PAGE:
Craig J. Clark — Jul. 21st 2013
From the first time I heard about the Canadian direct-to-video horror movie Never Cry Werewolf (which premiered on the Sci-Fi Channel in 2008), I knew it was one that I was eventually going to get around to seeing. I just had no idea that I had essentially already seen it, only with a different supernatural monster.
Directed by Brenton Spencer and written by John Sheppard, Never Cry Werewolf owes a huge (and completely unacknowledged) debt to Tom Holland’s 1985 film Fright Night. That film (which received the official remake treatment in 2011) was about a teenage boy who can’t make anyone believe him when a vampire moves in next door. In this film the teenager is a girl and the new neighbor is a werewolf, but otherwise the parallels are unmistakable. There’s even a washed-up television star (played by Roddy McDowell in the original Fright Night and here by Kevin Sorbo) in both that the hero goes to for help. The main difference between them is McDowell is a horror movie host who comes through in the clinch and Sorbo is a self-involved hunter/sportsman who actually gets treed at one point. (No one could ever accuse Sorbo of not having a sense of humor about himself.)
Anyway, enough about Fright Night. What about Never Cry Werewolf? Well, it kicks off with an attack on a registered sex offender (never let it be said that werewolves are too picky about the class of their victims), after which we start to get to know our protagonists. The girl (Nina Dobrev) is a vegetarian who believes something is up almost right away when she finds out their hunky new neighbor (Peter Stebbings) has hair on his palms. Her younger brother (Spencer Van Wyck) is impressed by his Harley, though, and starts hanging out over at his place, helping him with his remodeling. (I’m guessing the sex offender scene may have been added to deflect any speculation that anything else was going on between them.) The other major character is the dorky guy played by Sean O’Neill, who has a huge crush on Dobrev and gets turned into a werewolf by Stebbings in much the same way that the best friend in Fright Night gets corrupted. (Okay, that’s the last Fright Night reference, I promise.)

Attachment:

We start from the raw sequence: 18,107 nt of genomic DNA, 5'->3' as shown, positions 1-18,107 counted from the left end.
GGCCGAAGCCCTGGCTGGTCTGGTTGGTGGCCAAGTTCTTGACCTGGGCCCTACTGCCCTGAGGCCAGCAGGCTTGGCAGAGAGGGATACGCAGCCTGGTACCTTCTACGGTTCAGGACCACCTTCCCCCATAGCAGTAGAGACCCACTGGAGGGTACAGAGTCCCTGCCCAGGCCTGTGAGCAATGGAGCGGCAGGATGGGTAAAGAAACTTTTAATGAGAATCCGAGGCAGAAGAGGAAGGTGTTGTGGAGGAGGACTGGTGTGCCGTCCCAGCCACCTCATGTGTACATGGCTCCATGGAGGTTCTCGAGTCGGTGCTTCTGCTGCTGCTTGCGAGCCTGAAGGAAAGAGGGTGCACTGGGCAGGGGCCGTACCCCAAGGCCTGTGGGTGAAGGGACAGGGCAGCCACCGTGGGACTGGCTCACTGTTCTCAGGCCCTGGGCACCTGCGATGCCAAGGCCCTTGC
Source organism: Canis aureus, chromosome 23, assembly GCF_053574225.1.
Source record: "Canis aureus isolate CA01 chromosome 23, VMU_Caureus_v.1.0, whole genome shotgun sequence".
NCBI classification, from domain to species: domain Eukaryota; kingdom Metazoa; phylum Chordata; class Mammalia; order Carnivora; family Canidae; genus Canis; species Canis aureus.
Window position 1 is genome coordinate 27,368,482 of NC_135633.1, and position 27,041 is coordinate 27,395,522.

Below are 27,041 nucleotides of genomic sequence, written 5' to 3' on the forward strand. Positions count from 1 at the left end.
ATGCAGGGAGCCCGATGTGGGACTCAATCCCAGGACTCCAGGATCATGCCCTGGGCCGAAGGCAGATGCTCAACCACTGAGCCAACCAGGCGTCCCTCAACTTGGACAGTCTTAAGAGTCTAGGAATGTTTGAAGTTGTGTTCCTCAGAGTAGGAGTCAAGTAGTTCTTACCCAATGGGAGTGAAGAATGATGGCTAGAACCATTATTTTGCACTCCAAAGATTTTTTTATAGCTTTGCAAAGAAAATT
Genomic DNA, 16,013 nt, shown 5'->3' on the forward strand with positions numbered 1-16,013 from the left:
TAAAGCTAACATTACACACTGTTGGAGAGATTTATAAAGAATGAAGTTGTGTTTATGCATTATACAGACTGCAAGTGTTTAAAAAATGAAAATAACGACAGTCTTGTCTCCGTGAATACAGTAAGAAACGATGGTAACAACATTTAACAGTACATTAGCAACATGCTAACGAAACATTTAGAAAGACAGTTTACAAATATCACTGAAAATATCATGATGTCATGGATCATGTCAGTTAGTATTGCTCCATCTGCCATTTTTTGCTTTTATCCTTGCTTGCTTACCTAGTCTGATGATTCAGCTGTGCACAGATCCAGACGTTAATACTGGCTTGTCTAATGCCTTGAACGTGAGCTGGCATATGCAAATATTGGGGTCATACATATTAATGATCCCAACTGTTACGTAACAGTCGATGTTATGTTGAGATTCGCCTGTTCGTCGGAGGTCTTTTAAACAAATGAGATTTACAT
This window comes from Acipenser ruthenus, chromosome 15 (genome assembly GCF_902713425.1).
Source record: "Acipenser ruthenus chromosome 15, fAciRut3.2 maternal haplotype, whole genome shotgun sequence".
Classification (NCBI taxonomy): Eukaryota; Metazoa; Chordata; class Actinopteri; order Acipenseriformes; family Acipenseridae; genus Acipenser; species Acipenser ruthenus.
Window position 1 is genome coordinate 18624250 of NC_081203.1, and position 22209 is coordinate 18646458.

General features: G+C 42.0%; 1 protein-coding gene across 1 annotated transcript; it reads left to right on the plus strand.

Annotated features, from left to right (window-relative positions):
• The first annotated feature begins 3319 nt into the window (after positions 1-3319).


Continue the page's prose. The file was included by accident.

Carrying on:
The lack of originality on display in Never Cry Werewolf would be bad enough, but it’s fairly cheesy to boot. The special effects aren’t very special and the werewolf is mostly shown in extreme closeups or long shots because of how fake it looks when we finally do get a good look at it. It’s also very telling that the big transformation takes place entirely offscreen. Still, it’s amusing that the film makes up its own mythology and then tries to pass it off as common knowledge. (Werewolves travel with demon familiars that take the form of big, black dogs? Really?) The most overwrought part of the story, though, is Stebbings’s belief that Dobrev is the reincarnation of his long lost love, Melissa (who looks like Alyssa Milano in the picture that he carries around with him). Too bad that’s also something that this movie cribbed from Fright Night. (Sorry, couldn’t help myself.) In the end, the best way not to cry werewolf is not to watch it in the first place.
Next Up: A Syfy double feature that’ll have you seeing red and bayin’ at the moon…